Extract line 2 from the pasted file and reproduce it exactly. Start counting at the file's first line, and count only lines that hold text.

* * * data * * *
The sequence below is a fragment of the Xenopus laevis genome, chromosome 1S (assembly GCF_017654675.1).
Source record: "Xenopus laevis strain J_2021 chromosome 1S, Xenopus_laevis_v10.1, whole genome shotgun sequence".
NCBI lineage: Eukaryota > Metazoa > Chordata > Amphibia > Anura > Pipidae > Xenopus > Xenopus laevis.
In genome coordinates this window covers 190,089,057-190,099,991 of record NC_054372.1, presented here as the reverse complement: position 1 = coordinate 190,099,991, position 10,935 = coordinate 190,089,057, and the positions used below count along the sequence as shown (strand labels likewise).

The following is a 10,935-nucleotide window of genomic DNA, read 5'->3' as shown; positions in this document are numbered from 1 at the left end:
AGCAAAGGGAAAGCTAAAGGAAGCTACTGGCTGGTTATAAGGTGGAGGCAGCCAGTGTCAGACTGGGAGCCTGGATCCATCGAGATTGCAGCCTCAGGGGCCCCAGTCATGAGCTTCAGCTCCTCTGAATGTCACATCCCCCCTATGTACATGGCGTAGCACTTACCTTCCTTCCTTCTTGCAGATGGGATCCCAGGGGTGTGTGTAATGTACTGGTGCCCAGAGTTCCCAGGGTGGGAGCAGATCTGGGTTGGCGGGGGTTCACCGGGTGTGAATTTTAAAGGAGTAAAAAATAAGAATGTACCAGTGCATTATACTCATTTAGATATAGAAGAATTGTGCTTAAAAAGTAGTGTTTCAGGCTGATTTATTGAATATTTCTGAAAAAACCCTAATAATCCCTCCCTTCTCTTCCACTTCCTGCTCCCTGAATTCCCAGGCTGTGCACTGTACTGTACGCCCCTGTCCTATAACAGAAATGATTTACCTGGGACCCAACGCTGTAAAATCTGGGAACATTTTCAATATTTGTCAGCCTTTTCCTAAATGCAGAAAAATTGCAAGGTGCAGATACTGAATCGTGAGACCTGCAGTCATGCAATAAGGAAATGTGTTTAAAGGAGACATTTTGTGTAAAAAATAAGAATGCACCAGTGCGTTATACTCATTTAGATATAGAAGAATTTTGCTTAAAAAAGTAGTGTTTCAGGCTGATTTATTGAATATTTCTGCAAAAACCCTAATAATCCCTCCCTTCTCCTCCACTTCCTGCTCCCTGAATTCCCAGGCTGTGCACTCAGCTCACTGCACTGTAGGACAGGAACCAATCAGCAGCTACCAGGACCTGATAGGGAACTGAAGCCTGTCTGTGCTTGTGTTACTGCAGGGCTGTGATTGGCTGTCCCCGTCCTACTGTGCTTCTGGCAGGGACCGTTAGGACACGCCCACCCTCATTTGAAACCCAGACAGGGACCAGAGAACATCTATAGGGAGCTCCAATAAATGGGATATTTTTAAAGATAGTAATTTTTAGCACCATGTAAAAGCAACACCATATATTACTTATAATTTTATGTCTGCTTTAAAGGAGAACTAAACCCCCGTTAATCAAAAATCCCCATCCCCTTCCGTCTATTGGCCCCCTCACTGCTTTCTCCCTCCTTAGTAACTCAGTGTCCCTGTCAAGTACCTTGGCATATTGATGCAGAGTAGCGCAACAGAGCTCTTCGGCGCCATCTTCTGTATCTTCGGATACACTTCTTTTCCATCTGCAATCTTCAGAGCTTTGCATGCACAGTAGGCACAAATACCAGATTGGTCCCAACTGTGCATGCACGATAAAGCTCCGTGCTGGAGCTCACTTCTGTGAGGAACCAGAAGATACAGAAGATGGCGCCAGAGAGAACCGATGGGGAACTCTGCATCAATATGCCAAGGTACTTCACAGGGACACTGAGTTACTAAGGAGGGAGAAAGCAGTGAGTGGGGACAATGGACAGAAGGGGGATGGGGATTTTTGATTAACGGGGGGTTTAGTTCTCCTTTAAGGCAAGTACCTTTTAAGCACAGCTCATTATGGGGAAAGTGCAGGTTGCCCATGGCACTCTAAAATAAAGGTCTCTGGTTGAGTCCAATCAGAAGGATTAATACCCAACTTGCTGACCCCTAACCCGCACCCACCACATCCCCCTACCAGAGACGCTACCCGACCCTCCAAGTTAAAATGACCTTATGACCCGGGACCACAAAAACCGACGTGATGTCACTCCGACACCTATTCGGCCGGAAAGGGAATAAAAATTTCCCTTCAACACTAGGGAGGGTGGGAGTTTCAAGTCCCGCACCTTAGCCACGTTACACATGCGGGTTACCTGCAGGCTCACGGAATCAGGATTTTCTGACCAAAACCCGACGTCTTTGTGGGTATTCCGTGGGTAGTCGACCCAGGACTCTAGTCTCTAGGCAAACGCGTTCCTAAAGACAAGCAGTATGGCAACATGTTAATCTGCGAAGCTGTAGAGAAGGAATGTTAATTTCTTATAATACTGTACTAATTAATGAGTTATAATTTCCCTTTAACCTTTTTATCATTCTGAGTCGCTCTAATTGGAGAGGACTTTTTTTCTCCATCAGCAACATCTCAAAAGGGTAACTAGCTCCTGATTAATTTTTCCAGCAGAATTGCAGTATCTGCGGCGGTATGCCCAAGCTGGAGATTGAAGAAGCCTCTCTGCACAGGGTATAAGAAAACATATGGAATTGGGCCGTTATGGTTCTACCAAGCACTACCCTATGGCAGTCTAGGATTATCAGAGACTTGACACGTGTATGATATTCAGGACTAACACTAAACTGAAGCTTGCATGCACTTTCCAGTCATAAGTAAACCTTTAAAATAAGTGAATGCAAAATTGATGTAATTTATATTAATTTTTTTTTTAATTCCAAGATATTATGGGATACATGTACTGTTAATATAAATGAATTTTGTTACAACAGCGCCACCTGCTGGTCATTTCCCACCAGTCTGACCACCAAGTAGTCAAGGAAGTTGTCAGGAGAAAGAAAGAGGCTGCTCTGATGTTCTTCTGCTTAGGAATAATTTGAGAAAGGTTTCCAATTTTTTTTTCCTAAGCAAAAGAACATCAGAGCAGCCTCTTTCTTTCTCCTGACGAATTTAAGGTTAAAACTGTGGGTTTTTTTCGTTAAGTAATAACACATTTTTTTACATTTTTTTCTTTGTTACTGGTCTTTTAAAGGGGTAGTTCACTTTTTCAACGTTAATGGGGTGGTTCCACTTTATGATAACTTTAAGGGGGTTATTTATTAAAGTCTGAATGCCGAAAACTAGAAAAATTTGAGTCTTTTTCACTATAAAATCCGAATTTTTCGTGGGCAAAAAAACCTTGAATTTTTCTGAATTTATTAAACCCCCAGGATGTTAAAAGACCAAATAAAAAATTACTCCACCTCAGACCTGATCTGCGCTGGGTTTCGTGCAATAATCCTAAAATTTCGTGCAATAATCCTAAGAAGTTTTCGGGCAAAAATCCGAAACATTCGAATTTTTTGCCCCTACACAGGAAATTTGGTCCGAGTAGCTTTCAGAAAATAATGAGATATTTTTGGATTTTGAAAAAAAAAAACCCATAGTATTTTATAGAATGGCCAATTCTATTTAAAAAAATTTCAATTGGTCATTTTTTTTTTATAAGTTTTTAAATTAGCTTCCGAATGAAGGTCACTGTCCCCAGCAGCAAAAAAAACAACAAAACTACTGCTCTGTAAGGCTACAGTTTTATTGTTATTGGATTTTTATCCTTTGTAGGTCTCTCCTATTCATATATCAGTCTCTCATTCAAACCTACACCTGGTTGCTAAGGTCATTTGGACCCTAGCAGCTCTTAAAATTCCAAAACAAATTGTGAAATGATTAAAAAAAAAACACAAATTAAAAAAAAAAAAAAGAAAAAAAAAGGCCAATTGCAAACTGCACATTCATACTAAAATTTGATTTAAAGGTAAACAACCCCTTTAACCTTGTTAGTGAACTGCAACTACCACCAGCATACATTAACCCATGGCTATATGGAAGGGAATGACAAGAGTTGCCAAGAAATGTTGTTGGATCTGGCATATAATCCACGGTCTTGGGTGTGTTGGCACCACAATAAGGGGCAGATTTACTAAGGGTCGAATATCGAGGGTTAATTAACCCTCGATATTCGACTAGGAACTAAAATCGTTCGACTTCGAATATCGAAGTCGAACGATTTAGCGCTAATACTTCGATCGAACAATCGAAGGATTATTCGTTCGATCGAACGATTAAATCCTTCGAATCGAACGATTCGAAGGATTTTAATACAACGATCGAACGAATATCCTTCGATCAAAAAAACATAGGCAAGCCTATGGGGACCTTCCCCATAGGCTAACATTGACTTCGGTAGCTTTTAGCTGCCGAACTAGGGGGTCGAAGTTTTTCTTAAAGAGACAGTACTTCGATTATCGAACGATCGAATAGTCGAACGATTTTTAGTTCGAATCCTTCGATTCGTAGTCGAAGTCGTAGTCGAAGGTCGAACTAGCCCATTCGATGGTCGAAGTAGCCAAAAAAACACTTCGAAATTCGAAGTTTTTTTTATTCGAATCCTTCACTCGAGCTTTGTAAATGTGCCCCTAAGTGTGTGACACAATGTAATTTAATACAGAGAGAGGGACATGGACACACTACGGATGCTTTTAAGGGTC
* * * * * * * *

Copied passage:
Source record: "Xenopus laevis strain J_2021 chromosome 1S, Xenopus_laevis_v10.1, whole genome shotgun sequence".